In the last few years, the new catch phrase ″voluntary stopping of eating and drinking″ has made its appearance in the medical and bioethical literature. The practice, whose ″primary intention″ is to hasten the death of a person who does not want to continue living, has been proposed as an alternative to euthanasia and assisted suicide. Some authors present it as a valid option from both the ethical and legal point of view arguing that it is basically a ″natural death″ in the same line as a limitation of treatment and does not involve suicide...
September 2018: Cuadernos de Bioética: Revista Oficial de la Asociación Española de Bioética y Ética Médica
Mohammad Rostami, Seyyed Jalal Younesi, Farahnaz Mohammadi Shahboulaghi, Seyed Kazem Malakouti, Mahshid Foroughan
INTRODUCTION: The rates of suicide in the elderly population are generally higher than other age groups. Models of suicide that explain the phenomenon of suicide in later life may have research, clinical and educational implications for the field of ageing. The primary purpose of this systematic review is to identify and review existing models of suicide that have a particular focus on the elderly. METHODS AND ANALYSIS: The authors intend reviewing the findings of observational studies including cohort studies, cross-sectional studies, case-control studies, and qualitative studies such as grounded theory designs which are published in Google Scholar, Scopus, PsycINFO, PubMed, Web of Science, Cochrane Database of Systematic Reviews and research-related journals...
October 18, 2018: BMJ Open
Tom Koch
Public opinion surveys and polls have a long history as tools for the reportage of public sentiment. Born in the "straw polls" of nineteenth century politics, their use expanded in the last century to include a range of commercial and social subjects. In recent decades, these have included issues of medico-legal uncertainty including, in a partial list, abortion, fetal tissue research, and the propriety of medical termination. Because public opinion surveys are assumed to be "scientific," and thus unbiased, there has been little discussion of either their suitability in areas of complex, medico-legal uncertainty or the ethics of their use in these areas...
October 17, 2018: HEC Forum: An Interdisciplinary Journal on Hospitals' Ethical and Legal Issues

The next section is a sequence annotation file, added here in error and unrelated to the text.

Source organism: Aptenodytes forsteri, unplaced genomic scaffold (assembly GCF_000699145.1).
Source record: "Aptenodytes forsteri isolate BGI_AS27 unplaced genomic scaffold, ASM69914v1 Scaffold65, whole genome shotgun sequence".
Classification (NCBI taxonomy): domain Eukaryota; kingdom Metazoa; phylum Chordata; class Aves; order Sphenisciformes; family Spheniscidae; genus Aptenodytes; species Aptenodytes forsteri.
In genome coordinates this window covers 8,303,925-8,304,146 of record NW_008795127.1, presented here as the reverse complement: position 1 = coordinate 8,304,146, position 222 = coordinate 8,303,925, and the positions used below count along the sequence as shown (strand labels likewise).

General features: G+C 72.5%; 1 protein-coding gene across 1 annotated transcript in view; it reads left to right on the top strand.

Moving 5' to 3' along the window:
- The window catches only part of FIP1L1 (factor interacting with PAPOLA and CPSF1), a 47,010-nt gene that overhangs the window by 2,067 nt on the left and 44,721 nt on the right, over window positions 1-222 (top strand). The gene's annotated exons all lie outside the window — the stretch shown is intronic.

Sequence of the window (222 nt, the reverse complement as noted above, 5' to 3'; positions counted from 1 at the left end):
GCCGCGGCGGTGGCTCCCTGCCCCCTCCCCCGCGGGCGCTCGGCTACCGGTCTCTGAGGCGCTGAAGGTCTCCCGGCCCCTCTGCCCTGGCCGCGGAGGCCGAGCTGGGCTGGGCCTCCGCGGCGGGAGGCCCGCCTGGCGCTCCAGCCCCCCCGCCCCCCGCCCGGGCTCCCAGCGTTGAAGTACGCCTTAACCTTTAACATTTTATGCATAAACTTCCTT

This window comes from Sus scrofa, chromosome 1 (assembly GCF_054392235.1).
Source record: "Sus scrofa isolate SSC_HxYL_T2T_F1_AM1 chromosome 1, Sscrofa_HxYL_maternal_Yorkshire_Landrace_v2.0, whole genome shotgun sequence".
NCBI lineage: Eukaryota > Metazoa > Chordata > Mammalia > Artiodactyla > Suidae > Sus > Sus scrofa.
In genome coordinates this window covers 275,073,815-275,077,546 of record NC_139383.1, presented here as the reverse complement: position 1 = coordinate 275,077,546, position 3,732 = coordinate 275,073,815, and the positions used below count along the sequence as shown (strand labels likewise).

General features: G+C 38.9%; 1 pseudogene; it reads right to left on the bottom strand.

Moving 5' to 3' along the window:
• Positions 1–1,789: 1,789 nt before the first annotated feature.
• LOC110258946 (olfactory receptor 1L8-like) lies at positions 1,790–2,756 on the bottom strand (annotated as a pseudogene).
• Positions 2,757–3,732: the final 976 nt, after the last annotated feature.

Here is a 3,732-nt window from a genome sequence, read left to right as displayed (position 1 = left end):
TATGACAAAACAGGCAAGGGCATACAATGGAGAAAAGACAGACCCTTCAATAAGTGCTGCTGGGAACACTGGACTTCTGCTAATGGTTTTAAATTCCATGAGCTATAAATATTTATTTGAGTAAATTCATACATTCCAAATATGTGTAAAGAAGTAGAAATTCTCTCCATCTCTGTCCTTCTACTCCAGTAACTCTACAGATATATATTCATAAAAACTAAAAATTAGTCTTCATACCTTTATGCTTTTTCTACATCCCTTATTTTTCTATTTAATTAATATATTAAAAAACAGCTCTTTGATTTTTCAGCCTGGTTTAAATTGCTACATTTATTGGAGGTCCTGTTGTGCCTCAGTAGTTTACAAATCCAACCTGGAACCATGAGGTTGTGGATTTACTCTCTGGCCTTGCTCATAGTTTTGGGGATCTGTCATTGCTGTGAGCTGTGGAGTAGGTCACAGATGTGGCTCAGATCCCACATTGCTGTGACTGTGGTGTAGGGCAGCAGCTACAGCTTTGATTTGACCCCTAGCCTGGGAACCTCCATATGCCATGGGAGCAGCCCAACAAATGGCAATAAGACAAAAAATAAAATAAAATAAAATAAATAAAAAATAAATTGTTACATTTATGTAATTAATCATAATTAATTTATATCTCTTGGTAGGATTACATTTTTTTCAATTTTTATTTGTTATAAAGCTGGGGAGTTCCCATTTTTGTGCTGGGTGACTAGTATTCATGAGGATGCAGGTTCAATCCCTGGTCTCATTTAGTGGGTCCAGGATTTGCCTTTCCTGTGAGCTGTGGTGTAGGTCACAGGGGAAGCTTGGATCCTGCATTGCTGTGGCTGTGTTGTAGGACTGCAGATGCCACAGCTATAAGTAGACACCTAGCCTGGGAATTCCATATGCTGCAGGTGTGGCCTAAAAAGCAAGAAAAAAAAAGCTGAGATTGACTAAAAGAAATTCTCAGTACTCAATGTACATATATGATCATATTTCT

Diogo Rijo
Euthanasia has been discussed since Antiquity. Euthanasia and assisted suicide should be considered under the term "euthanasia" and under the same definition of "active and intentional death on demand of the patient, due to administration of medication, resulting from the decision of the physician, being independent of the executor", before being suithanasia, where the administration of medication was performed by the patient, or homothanasia, in the case of the doctor. The designations direct, active and voluntary, currently related to euthanasia should fall into disuse, because it assumes various kinds, of what is false...
January 2018: Revista Portuguesa de Cirurgia Cardio-torácica e Vascular
Bonnie Steinbock, Paul T Menzel
Aid-in-dying laws in the United States have two important restrictions. First, only patients who are terminally ill, defined as having a prognosis of six months or less to live, qualify. Second, at the time the patients take the lethal medication, they must be competent to make medical decisions. This means that an advance directive requesting aid in dying for a later time when the patient lacks decision-making capacity would be invalid. However, many people are more concerned about avoiding living into severe dementia for years-a time when they will lack decision-making capacity-than they are about preventing suffering or the loss of dignity or autonomy for a few months at the end of life...
September 2018: Hastings Center Report
Shane Sharp
Using data from the 2007 Baylor Religion Survey, I evaluate whether beliefs in heaven and hell are associated with attitudes toward physician-assisted suicide. I find that those who believe in heaven and those who believe in hell tend to have negative attitudes toward physician-assisted suicide, even when controlling for other religiosity and sociodemographic variables. I also find that the belief in hell mediates the effect of the belief in heaven on attitudes toward physician-assisted suicide, suggesting that the fear of hell, more so than the reward of heaven, may lead people to have negative attitudes toward physician-assisted suicide...